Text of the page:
How to include C code in your Go package

It looks like Go 1.4 will remove support for Go packages containing C code (as described below, don’t confuse this with CGO), so enjoy it while it lasts.


This is a short post designed to illustrate how Go package authors can write package level functions in C and call them from Go code without using cgo. The code for this article is available on GitHub, https://github.com/davecheney/ccode.

Some warnings

Before we start, there are a few warnings that need to be spelled out

  • Using C code is inherently unsafe, not just because it unholsters all the C footguns, but because you can address any symbol in the runtime. With great power comes great responsibility.
  • The Go 1 compatibility guarantee does not extend to C code.
  • C functions cannot be inlined.
  • Escape analysis cannot follow values passed into C functions.
  • Code coverage does not extend to C functions.
  • The C compilers (5c, 6c, 8c) are not as optimised as their companion Go compilers, you may find that the code generated is not as efficient as the same code in Go.
  • You are writing plan 9 style C code, which is a rough analogue of C89.

Returning a value

The first example is a simple function called True that always returns true.

void ·True(bool res) {
        res = true;
        FLUSH(&res);
}

Even with this simple example there is a lot going on, let’s start with the function signature. The signature of True is void ·True(bool res). The void return code is required as all C to Go interworking is done via arguments passed on the stack. The Interpunkt, the middle dot, ·, is part of the package naming system in Go. By proceeding the name of the function with · we are declaring this function is part of the current package. It is possible to define C functions in other packages, or to provide a package name before the interpunkt, but it gets complicated when your package is heavily namespaced and so is beyond the scope of this article.

The next part of the function signature is the return argument specified in the C declaration style. Both calling and return arguments are supplied as parameters to any C function you want to call from Go. We’ll see in a moment how to write the corresponding forward declaration.

Moving on to the body of the function, assigning true to res is fairly straight forward, but the final line, FLUSH(&res) needs some explanation. Because res is not used inside the body of the function a sufficiently aggressive compiler may optimise the assignment away. FLUSH is used to ensure the final value of res is written back to the stack.

The forward declaration

To make the True function available to our Go code, we need to write a forward declaration. Without the forward declaration the function is invisible to the Go compiler. This is unrelated to the normal rules for making Go a symbol public or private via a capital letter.

A forward declaration for the True function looks like this

// True always returns true.
func True() bool

The forward declaration says that True takes no arguments and returns one boolean argument. As this is a normal Go function, you can attach a comment describing the function which will appear in godoc (comments on the function in C code will not appear in documentation).

That is all you need to do make True available to Go code in your package. It should be noted that while True is a public function, this was not required.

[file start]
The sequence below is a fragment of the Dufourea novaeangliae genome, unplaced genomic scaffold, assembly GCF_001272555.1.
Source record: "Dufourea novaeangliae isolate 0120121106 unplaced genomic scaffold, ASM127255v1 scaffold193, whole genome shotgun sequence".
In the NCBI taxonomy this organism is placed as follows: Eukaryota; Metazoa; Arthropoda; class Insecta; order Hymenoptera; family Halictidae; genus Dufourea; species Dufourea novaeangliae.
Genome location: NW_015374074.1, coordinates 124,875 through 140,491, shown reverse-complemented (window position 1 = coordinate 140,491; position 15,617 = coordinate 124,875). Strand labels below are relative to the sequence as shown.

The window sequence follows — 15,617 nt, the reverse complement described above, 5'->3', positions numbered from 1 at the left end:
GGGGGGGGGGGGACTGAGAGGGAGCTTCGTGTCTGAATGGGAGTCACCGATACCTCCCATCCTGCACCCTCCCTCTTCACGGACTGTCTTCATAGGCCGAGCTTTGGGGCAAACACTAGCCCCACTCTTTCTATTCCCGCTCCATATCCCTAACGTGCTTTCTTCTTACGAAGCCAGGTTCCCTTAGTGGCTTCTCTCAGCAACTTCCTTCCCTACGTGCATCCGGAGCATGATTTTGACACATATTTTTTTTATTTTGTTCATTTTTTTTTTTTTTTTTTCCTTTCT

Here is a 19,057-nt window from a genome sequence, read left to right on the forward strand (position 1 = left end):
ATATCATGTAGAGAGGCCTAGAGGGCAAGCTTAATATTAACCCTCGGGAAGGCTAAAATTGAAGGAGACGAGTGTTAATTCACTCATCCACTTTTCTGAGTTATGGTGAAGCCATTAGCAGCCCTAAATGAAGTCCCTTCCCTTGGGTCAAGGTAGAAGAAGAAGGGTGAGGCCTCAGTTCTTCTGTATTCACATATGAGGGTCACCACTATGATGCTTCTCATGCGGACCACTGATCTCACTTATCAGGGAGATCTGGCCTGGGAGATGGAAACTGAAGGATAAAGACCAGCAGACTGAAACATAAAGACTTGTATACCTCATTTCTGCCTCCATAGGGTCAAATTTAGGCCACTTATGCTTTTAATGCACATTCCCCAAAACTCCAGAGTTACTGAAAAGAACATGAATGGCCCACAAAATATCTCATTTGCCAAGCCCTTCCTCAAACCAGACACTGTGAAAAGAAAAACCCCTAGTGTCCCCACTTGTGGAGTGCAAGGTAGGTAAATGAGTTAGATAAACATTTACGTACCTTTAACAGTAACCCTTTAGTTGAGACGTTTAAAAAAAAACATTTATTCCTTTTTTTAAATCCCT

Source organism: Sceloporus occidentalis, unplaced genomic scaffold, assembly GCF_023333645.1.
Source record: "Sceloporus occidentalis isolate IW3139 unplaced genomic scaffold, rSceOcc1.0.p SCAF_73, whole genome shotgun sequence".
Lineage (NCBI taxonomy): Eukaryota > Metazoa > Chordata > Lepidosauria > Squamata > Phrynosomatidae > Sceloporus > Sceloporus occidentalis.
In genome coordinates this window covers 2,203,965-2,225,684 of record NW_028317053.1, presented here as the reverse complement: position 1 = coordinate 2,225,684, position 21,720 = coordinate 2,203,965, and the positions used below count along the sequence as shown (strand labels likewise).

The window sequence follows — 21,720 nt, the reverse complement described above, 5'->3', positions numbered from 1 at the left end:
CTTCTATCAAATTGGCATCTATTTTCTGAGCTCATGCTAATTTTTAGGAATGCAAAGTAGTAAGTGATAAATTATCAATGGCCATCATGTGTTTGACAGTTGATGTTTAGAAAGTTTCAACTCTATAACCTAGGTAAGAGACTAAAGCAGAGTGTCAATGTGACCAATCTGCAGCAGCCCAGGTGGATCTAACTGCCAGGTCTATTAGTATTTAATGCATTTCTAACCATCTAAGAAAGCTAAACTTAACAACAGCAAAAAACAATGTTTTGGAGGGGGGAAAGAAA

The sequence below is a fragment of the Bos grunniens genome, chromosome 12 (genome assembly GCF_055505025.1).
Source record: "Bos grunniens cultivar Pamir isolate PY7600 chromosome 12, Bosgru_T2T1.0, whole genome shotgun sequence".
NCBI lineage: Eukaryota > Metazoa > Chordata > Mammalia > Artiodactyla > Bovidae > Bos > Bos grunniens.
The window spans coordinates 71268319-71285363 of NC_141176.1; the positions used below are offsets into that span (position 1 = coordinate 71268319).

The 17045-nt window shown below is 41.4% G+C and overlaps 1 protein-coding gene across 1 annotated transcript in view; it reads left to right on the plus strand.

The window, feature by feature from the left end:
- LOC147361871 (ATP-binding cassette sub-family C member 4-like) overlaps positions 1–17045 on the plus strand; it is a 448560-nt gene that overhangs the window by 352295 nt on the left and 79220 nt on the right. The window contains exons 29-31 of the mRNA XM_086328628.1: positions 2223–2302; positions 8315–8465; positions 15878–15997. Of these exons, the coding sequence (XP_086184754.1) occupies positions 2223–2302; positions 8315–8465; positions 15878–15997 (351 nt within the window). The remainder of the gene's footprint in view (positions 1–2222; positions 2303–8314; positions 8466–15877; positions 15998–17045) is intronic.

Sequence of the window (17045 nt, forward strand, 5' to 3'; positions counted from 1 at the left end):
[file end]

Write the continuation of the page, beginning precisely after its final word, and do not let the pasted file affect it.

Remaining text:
Passing arguments to C functions

Extending from the previous example, let’s define a function called Max which returns the maximum of two ints.

void ·Max(intptr a, intptr b, intptr res) {
        res = a > b ? a : b;
        FLUSH(&res);
}

Max is similar to the previous function; the first two arguments are function arguments, the final is the return value. Using res for the name of the return argument is not required, but appears to be the convention used heavily throughout the standard library.

The type of a and b is intptr which is the C equivalent of Go’s platform dependant int type.

The forward declaration of Max is shown below. You can see the how function arguments and return values map between Go and C functions.

// Max returns the maximum of two integers.
func Max(a, b int) int

Passing addresses

In the previous two examples we have passed values to functions and returned copies of the result via the stack. In Go, all arguments are passed by value, and calling to C functions is no different. For this final example we’ll write a function that increments a value by passing a pointer to that value.

void ·Inc(intptr* addr) {
        *addr+=1;        
        USED(addr);
}

The Inc function takes the address of a intptr (a *int in Go terms), dereferences it, increments it by one, and stores the result at the address addr. The USED macro is similar in function to FLUSH and is used mainly to silence the compiler.

Looking at the forward declaration, we define the function to take a pointer to the int to be incremented.

// Inc increments the value of the integer add address p.
func Inc(p *int)

Putting it all together

To demonstate using these C defined functions in Go code I’ve written a few tests which exercise the code. The code for the tests are here, and the results of running the tests are shown below.

% go test -v github.com/davecheney/ccode
=== RUN TestTrue
--- PASS: TestTrue (0.00 seconds)
=== RUN TestMax
--- PASS: TestMax (0.00 seconds)
=== RUN TestInc
--- PASS: TestInc (0.00 seconds)
PASS
ok      github.com/davecheney/ccode     0.005s

Conclusion

In this short article I’ve shown how you can write a Go package that includes functions written in C. While a quite niche use case, it may come in handy for someone and also lays important groundwork for writing packages containing functions in raw assembler.

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